Effective immediately, the Department of Homeland Security will return individuals entering the U.S. from Mexico for the duration of their immigration proceedings. The migrants will be presented with a “notice to appear” for an immigration court hearing.
Department of Homeland Security Secretary Kirstjen Nielsen made the announcement in her opening statement before the House Judiciary Committee on Thursday morning. She said that the U.S. will immediately invoke Section 235(b)(2)(C) of the Immigration and Nationality Act, meaning that anyone entering the U.S. from Mexico illegally or without proper documentation may be returned to Mexico until their immigration court date.
“Today we are announcing historic measures to bring the illegal immigration crisis under control,” Nielsen said. “We will confront this crisis head-on, uphold the rule of law, and strengthen our humanitarian commitments. Aliens trying to game the system to get into our country illegally will no longer be able to disappear into the United States, where many skip their court dates. Instead, they will wait for an immigration court decision while they are in Mexico. In doing so, we will reduce illegal migration by removing one of the key incentives that encourages people from taking the dangerous journey to the United States in the first place. This will also allow us to focus more attention on those who are actually fleeing persecution.”
The announcement comes as the Senate and House have failed to come to a compromise on funding President Trump’s $5 billion request for a border wall.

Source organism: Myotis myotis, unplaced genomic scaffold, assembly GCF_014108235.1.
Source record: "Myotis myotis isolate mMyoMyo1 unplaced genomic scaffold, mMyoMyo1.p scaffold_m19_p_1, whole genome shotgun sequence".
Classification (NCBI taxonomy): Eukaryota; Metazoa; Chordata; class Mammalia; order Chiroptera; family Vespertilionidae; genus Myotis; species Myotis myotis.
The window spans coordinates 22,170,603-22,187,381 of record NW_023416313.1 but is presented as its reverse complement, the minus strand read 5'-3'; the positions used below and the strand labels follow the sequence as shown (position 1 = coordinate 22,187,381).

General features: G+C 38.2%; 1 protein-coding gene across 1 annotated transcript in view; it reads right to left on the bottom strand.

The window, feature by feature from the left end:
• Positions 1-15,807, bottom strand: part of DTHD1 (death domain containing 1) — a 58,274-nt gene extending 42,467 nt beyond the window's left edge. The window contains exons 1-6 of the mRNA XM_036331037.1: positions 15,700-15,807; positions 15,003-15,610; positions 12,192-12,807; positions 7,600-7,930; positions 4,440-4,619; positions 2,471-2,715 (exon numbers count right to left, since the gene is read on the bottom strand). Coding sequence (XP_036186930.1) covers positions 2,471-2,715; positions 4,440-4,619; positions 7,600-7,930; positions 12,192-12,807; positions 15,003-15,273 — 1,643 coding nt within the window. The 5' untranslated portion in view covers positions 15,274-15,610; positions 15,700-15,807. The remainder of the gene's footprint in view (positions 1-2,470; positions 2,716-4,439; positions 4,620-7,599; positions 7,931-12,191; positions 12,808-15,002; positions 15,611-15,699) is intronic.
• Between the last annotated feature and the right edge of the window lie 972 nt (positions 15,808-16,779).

Nielsen said that Mexico has chosen to “implement essential measures on their side of the border,” and that migrants can wait in Mexico for the U.S. to make a judgment on their applications for entry into the country.
DHS cited a backlog of 786,000 pending immigration-related cases, and a 2,000 percent increase over the past five years in the number of aliens entering the country claiming a credible fear from their home countries as a means to gaining asylum. The department says that nine out of 10 asylum claims are not granted by an immigration judge, but that the backlog prevents cases from being heard for years.
Ranking Member Rep. Jerrold Nadler (D-N.Y.), the incoming Judiciary Committee chairman when Congress reconvenes under Democratic control next month, said that the Trump administration and DHS, under Nielsen’s leadership, “launched a ruthless attack against immigrants of all stripes,” and pledged to fairly and firmly investigate the department. Nadler asked Nielsen if the rule applies to all asylum-seekers, even those with credible claims.
“What you’re really saying is that anyone who claims for asylum, legitimately or not, should expect to be detained for years?” Nadler asked.
Nielsen responded that the detention process does not take years, and that “the fastest way to get them through the system is through detention.”
“It’s 40 days through detention,” she said. “It’s 1,300 days without detention.”